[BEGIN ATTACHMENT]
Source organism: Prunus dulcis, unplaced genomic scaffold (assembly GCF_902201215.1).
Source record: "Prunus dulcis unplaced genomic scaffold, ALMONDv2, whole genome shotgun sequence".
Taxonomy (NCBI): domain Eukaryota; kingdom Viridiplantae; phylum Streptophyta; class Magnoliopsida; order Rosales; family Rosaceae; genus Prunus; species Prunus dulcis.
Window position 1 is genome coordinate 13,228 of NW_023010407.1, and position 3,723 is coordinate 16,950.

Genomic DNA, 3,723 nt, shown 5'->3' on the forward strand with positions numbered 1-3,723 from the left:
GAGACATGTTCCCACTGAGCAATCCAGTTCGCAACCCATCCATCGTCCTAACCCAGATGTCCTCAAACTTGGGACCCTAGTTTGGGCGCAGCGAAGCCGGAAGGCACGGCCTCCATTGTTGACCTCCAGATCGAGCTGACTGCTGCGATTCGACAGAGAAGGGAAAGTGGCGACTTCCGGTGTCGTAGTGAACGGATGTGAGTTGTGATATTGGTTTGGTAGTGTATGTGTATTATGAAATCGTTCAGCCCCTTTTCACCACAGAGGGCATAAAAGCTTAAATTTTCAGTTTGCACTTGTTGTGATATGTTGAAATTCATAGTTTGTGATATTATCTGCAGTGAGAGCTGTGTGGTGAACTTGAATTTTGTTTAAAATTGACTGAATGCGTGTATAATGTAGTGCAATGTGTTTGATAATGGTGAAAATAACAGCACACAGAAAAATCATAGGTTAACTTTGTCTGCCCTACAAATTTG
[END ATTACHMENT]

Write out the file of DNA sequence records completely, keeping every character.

Source organism: Prunus dulcis, unplaced genomic scaffold (assembly GCF_902201215.1).
Source record: "Prunus dulcis unplaced genomic scaffold, ALMONDv2, whole genome shotgun sequence".
Taxonomy (NCBI): domain Eukaryota; kingdom Viridiplantae; phylum Streptophyta; class Magnoliopsida; order Rosales; family Rosaceae; genus Prunus; species Prunus dulcis.
Window position 1 is genome coordinate 13,228 of NW_023010407.1, and position 3,723 is coordinate 16,950.

Genomic DNA, 3,723 nt, shown 5'->3' on the forward strand with positions numbered 1-3,723 from the left:
GAGACATGTTCCCACTGAGCAATCCAGTTCGCAACCCATCCATCGTCCTAACCCAGATGTCCTCAAACTTGGGACCCTAGTTTGGGCGCAGCGAAGCCGGAAGGCACGGCCTCCATTGTTGACCTCCAGATCGAGCTGACTGCTGCGATTCGACAGAGAAGGGAAAGTGGCGACTTCCGGTGTCGTAGTGAACGGATGTGAGTTGTGATATTGGTTTGGTAGTGTATGTGTATTATGAAATCGTTCAGCCCCTTTTCACCACAGAGGGCATAAAAGCTTAAATTTTCAGTTTGCACTTGTTGTGATATGTTGAAATTCATAGTTTGTGATATTATCTGCAGTGAGAGCTGTGTGGTGAACTTGAATTTTGTTTAAAATTGACTGAATGCGTGTATAATGTAGTGCAATGTGTTTGATAATGGTGAAAATAACAGCACACAGAAAAATCATAGGTTAACTTTGTCTGCCCTACAAATTTG